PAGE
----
Dr. Chien-Shiung Wu’s impressive career earned her the nickname the “First Lady of Physics.” Born in China, Dr. Wu came to the United States in the late 1930s to study physics at UC Berkeley, where she finished her PhD in under 4 years.
The next year, while teaching at Smith College and Princeton, Dr. Wu continued research on nuclear fission and was eventually asked to join the prestigious group of scientists working on the Manhattan Project at Columbia University. Her contributions to the project were invaluable. Today, we celebrate her legacy.
Read more about Dr. Wu and her many achievements on the National Women’s History Museum site.
Dr. Chien-Shiung Wu was born on May 31, 1912 in Liu Ho, China. Wu’s parents enrolled her in a school that they had started, which only went through the fourth grade. In 1922, Wu went to boarding school in Suzhou and graduated at the top of her class in 1930. She graduated from the prestigious National Central University of Nanking in 1936, and after graduation she traveled to the United States to pursue graduate studies. She enrolled at the University of California, Berkeley where she studied physics and received her Ph.D. in 1940. Two years later, she married Luke Yuan, a Chinese physicist and former classmate from U.C. Berkeley. The coupled moved to the east coast, where Yuan taught at Princeton University in New Jersey and Wu split her teaching duties between Princeton University and Smith College in Massachusetts.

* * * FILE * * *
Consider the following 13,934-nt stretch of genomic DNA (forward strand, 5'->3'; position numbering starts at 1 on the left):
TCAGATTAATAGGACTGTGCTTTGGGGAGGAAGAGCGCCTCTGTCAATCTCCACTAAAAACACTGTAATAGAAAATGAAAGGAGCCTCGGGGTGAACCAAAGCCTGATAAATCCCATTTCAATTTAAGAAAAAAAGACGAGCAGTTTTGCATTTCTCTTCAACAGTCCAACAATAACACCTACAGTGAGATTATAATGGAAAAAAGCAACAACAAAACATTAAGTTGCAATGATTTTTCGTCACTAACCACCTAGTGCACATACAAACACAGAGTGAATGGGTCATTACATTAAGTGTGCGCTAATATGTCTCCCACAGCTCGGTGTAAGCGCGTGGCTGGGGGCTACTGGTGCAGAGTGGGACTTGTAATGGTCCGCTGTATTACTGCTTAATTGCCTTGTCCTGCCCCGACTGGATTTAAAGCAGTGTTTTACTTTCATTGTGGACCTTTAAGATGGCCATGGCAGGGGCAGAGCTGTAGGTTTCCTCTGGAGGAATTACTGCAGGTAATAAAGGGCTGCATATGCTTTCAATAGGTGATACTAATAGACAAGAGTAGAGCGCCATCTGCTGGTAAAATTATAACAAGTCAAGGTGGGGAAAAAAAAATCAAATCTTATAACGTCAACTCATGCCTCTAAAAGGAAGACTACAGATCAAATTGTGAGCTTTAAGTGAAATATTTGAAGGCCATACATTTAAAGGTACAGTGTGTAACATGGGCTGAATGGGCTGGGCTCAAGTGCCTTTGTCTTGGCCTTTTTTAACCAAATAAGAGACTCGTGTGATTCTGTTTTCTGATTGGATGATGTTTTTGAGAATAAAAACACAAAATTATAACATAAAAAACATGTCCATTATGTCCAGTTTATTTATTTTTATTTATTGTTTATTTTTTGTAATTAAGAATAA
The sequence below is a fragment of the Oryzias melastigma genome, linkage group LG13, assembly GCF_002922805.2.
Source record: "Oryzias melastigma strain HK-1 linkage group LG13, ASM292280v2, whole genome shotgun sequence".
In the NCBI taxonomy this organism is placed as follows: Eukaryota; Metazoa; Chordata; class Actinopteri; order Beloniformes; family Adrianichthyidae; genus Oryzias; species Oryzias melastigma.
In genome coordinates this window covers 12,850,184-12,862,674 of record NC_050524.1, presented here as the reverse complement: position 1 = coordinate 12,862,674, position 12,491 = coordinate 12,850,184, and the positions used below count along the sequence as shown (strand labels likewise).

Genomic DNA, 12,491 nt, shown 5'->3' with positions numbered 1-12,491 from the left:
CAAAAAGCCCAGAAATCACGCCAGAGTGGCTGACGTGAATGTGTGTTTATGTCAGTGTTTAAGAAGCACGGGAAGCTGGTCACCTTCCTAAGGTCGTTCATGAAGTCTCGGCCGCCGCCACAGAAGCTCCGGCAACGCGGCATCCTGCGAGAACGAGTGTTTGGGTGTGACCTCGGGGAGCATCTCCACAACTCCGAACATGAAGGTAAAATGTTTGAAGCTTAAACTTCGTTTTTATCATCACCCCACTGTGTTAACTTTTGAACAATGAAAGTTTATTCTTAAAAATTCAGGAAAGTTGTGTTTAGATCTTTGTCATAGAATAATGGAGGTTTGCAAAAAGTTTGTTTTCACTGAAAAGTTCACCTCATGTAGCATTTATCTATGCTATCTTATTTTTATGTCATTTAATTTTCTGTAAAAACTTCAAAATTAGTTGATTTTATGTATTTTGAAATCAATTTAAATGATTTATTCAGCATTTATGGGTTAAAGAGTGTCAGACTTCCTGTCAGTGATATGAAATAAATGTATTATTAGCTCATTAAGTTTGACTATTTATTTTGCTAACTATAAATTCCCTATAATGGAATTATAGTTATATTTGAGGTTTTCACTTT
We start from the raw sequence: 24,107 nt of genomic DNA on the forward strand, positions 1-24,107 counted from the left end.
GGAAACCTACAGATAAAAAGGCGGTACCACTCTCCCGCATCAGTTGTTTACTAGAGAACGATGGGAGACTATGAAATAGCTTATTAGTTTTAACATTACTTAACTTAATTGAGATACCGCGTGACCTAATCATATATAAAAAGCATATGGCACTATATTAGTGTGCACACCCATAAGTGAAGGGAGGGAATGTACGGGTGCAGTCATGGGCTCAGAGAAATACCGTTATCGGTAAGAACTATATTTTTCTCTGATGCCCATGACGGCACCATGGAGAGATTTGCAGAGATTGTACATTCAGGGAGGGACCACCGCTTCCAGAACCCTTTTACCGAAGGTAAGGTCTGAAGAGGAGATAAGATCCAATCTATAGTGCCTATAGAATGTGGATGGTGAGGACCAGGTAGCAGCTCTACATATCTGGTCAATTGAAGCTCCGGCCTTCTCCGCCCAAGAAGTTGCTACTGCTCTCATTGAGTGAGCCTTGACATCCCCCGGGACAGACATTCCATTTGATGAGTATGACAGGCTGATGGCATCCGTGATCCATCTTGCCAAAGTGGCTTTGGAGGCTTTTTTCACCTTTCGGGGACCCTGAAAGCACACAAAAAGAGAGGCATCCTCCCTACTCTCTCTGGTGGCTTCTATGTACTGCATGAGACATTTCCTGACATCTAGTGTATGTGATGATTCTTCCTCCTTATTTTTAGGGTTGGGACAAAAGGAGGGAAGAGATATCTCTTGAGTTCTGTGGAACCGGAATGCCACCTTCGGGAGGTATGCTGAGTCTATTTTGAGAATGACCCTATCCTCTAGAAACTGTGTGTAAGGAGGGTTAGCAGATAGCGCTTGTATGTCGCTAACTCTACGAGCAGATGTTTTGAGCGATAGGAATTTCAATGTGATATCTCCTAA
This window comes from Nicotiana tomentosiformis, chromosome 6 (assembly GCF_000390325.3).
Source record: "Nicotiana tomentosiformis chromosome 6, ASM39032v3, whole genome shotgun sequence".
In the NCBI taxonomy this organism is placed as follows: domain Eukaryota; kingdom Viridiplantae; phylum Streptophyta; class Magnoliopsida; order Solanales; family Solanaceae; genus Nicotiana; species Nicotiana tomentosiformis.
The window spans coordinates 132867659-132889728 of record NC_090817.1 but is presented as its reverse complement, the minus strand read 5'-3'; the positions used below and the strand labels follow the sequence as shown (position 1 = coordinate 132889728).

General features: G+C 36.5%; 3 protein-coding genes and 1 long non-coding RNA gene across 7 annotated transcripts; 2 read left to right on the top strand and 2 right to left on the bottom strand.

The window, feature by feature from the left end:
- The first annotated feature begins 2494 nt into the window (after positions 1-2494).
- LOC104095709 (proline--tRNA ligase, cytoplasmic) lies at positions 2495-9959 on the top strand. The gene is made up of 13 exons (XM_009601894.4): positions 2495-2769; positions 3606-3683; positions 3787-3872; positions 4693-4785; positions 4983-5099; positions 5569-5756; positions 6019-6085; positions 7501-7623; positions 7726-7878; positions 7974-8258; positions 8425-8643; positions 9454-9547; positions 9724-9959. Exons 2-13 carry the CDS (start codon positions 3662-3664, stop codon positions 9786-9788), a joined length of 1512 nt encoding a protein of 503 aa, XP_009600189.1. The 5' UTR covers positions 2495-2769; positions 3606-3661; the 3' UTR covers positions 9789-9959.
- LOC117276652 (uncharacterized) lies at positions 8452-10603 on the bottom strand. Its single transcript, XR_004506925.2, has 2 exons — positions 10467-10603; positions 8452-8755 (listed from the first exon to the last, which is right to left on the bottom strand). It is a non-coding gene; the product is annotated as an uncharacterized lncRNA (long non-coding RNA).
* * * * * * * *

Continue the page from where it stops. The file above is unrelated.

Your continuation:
During World War II, Wu was asked to join the Manhattan Project at Columbia University, which was the Army’s secret project to develop the atomic bomb. She helped develop a process to enrich uranium ore that produced large quantities of uranium as fuel for the bomb.
October 11th is Ada Lovelace Day! Today the world celebrates all of the accomplishments of women in science, art, design, technology, engineering, and math. Each year, Adafruit highlights a number of women who are pioneering their fields and inspiring women of all ages to make their voices heard. Today we will be sharing the stories of women that we think are modern day “Adas” alongside historical women that have made impacts in science and math.
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